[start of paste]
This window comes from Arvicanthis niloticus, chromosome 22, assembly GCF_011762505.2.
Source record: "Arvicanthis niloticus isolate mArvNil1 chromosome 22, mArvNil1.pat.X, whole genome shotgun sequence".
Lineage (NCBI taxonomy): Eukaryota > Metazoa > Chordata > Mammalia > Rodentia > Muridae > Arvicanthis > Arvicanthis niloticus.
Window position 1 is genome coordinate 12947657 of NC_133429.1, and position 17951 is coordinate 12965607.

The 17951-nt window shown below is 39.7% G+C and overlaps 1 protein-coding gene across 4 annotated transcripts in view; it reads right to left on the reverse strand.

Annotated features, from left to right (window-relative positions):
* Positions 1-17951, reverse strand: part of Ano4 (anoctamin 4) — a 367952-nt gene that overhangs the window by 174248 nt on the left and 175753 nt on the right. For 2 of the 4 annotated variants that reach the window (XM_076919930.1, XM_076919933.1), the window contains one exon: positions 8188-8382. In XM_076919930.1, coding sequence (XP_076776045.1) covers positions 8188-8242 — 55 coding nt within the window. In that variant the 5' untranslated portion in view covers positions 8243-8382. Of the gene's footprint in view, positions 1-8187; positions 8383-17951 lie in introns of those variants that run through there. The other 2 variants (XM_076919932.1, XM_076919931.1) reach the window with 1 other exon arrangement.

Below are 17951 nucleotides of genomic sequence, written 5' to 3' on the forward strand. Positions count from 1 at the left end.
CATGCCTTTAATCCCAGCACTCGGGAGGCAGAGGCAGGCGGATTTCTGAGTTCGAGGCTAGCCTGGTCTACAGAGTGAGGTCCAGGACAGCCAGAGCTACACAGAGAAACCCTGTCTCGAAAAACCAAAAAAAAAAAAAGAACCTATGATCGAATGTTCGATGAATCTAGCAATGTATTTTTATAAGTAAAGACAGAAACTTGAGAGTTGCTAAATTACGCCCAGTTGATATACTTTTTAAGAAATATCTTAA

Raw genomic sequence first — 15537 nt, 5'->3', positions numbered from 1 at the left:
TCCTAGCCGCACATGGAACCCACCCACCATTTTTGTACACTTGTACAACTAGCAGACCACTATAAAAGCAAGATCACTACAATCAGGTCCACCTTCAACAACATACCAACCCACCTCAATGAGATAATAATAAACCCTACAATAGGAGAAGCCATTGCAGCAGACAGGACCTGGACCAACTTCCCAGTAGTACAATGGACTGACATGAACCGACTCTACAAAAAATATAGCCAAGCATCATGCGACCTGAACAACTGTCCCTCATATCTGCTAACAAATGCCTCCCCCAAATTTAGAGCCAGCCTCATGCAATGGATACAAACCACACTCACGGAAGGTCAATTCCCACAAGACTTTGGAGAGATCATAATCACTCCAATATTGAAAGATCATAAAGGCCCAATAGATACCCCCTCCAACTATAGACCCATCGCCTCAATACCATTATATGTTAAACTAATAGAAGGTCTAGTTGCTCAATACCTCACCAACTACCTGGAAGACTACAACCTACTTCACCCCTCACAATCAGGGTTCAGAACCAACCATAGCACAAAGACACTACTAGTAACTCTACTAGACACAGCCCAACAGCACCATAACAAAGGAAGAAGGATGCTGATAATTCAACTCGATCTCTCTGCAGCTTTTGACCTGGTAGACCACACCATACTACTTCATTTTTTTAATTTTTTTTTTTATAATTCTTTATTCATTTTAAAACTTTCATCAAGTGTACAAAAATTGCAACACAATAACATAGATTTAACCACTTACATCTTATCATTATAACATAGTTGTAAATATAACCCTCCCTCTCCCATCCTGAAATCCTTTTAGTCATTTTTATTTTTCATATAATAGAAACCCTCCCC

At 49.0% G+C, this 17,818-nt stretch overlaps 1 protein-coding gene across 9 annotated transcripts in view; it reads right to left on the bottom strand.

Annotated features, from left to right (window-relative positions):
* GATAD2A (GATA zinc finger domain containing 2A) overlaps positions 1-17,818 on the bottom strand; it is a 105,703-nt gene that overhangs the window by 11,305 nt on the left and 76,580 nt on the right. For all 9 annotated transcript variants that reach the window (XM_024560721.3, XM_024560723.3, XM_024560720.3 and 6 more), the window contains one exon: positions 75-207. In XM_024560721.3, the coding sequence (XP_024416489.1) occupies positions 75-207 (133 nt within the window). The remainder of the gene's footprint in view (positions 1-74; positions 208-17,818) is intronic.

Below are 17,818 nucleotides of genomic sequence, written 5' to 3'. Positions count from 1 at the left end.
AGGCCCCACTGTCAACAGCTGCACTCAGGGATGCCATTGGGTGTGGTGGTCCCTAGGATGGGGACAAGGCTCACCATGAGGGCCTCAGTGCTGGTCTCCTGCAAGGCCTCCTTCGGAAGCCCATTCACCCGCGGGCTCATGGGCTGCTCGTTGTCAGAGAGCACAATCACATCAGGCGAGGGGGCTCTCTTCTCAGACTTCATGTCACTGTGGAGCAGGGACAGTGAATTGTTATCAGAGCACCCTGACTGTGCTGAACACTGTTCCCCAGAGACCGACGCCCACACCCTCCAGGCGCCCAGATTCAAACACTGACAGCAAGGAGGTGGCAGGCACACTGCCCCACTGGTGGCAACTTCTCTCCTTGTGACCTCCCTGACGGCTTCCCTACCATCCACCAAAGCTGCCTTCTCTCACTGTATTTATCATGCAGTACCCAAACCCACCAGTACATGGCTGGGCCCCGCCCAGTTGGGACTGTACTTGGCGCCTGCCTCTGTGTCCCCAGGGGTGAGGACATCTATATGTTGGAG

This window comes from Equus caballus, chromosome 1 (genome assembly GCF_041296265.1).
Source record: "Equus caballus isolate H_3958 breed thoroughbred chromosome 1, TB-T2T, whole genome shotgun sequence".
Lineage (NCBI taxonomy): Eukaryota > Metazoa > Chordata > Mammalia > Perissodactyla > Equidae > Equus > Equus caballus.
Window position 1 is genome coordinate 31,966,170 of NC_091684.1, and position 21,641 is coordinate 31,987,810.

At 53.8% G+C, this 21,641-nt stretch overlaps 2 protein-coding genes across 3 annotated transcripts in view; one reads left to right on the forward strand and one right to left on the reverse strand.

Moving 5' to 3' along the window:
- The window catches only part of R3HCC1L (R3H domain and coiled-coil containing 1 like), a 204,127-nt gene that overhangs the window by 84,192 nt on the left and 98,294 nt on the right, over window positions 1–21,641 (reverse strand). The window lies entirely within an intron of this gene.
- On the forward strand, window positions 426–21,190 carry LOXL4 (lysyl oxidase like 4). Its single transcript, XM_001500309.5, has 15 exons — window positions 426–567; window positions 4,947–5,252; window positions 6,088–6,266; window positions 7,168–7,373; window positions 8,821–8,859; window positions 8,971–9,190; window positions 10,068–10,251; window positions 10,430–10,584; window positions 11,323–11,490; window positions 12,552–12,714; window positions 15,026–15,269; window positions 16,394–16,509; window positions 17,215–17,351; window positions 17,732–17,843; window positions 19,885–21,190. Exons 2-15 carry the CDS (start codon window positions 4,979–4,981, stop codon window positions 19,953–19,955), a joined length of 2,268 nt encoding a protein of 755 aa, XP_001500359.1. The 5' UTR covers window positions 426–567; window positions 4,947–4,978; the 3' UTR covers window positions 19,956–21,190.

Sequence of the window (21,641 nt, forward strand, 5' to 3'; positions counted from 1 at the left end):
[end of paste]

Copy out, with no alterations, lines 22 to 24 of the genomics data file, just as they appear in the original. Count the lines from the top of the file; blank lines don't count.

Moving 5' to 3' along the window:
- The window catches only part of R3HCC1L (R3H domain and coiled-coil containing 1 like), a 204,127-nt gene that overhangs the window by 84,192 nt on the left and 98,294 nt on the right, over window positions 1–21,641 (reverse strand). The window lies entirely within an intron of this gene.
- On the forward strand, window positions 426–21,190 carry LOXL4 (lysyl oxidase like 4). Its single transcript, XM_001500309.5, has 15 exons — window positions 426–567; window positions 4,947–5,252; window positions 6,088–6,266; window positions 7,168–7,373; window positions 8,821–8,859; window positions 8,971–9,190; window positions 10,068–10,251; window positions 10,430–10,584; window positions 11,323–11,490; window positions 12,552–12,714; window positions 15,026–15,269; window positions 16,394–16,509; window positions 17,215–17,351; window positions 17,732–17,843; window positions 19,885–21,190. Exons 2-15 carry the CDS (start codon window positions 4,979–4,981, stop codon window positions 19,953–19,955), a joined length of 2,268 nt encoding a protein of 755 aa, XP_001500359.1. The 5' UTR covers window positions 426–567; window positions 4,947–4,978; the 3' UTR covers window positions 19,956–21,190.